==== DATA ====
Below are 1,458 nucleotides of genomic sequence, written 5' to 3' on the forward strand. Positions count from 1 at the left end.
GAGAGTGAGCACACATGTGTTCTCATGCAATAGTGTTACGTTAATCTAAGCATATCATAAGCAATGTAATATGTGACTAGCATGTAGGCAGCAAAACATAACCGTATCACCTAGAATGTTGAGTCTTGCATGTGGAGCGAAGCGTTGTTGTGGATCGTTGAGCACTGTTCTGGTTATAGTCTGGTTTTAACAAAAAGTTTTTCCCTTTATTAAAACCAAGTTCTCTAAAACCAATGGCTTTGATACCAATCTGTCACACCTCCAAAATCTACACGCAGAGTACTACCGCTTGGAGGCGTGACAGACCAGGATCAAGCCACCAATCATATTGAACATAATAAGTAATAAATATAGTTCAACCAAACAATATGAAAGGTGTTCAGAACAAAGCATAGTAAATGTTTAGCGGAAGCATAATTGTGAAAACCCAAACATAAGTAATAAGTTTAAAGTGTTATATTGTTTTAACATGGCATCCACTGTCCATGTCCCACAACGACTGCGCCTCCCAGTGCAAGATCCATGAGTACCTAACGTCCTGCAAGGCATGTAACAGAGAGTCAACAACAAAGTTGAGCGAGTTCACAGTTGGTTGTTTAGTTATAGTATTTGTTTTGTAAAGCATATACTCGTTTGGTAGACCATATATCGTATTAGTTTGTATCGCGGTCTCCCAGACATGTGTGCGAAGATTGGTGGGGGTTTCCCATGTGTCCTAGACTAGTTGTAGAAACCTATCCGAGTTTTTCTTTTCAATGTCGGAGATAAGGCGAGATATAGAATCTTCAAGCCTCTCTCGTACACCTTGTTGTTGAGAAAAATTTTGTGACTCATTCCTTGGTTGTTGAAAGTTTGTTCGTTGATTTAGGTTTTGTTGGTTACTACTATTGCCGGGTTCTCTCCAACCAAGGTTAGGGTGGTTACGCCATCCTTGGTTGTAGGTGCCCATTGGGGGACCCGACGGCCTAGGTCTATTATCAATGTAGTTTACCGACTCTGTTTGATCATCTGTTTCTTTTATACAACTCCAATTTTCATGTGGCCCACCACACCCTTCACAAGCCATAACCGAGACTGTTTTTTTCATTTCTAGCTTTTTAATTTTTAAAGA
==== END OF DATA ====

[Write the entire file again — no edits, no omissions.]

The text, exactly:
Below are 1,458 nucleotides of genomic sequence, written 5' to 3' on the forward strand. Positions count from 1 at the left end.
GAGAGTGAGCACACATGTGTTCTCATGCAATAGTGTTACGTTAATCTAAGCATATCATAAGCAATGTAATATGTGACTAGCATGTAGGCAGCAAAACATAACCGTATCACCTAGAATGTTGAGTCTTGCATGTGGAGCGAAGCGTTGTTGTGGATCGTTGAGCACTGTTCTGGTTATAGTCTGGTTTTAACAAAAAGTTTTTCCCTTTATTAAAACCAAGTTCTCTAAAACCAATGGCTTTGATACCAATCTGTCACACCTCCAAAATCTACACGCAGAGTACTACCGCTTGGAGGCGTGACAGACCAGGATCAAGCCACCAATCATATTGAACATAATAAGTAATAAATATAGTTCAACCAAACAATATGAAAGGTGTTCAGAACAAAGCATAGTAAATGTTTAGCGGAAGCATAATTGTGAAAACCCAAACATAAGTAATAAGTTTAAAGTGTTATATTGTTTTAACATGGCATCCACTGTCCATGTCCCACAACGACTGCGCCTCCCAGTGCAAGATCCATGAGTACCTAACGTCCTGCAAGGCATGTAACAGAGAGTCAACAACAAAGTTGAGCGAGTTCACAGTTGGTTGTTTAGTTATAGTATTTGTTTTGTAAAGCATATACTCGTTTGGTAGACCATATATCGTATTAGTTTGTATCGCGGTCTCCCAGACATGTGTGCGAAGATTGGTGGGGGTTTCCCATGTGTCCTAGACTAGTTGTAGAAACCTATCCGAGTTTTTCTTTTCAATGTCGGAGATAAGGCGAGATATAGAATCTTCAAGCCTCTCTCGTACACCTTGTTGTTGAGAAAAATTTTGTGACTCATTCCTTGGTTGTTGAAAGTTTGTTCGTTGATTTAGGTTTTGTTGGTTACTACTATTGCCGGGTTCTCTCCAACCAAGGTTAGGGTGGTTACGCCATCCTTGGTTGTAGGTGCCCATTGGGGGACCCGACGGCCTAGGTCTATTATCAATGTAGTTTACCGACTCTGTTTGATCATCTGTTTCTTTTATACAACTCCAATTTTCATGTGGCCCACCACACCCTTCACAAGCCATAACCGAGACTGTTTTTTTCATTTCTAGCTTTTTAATTTTTAAAGA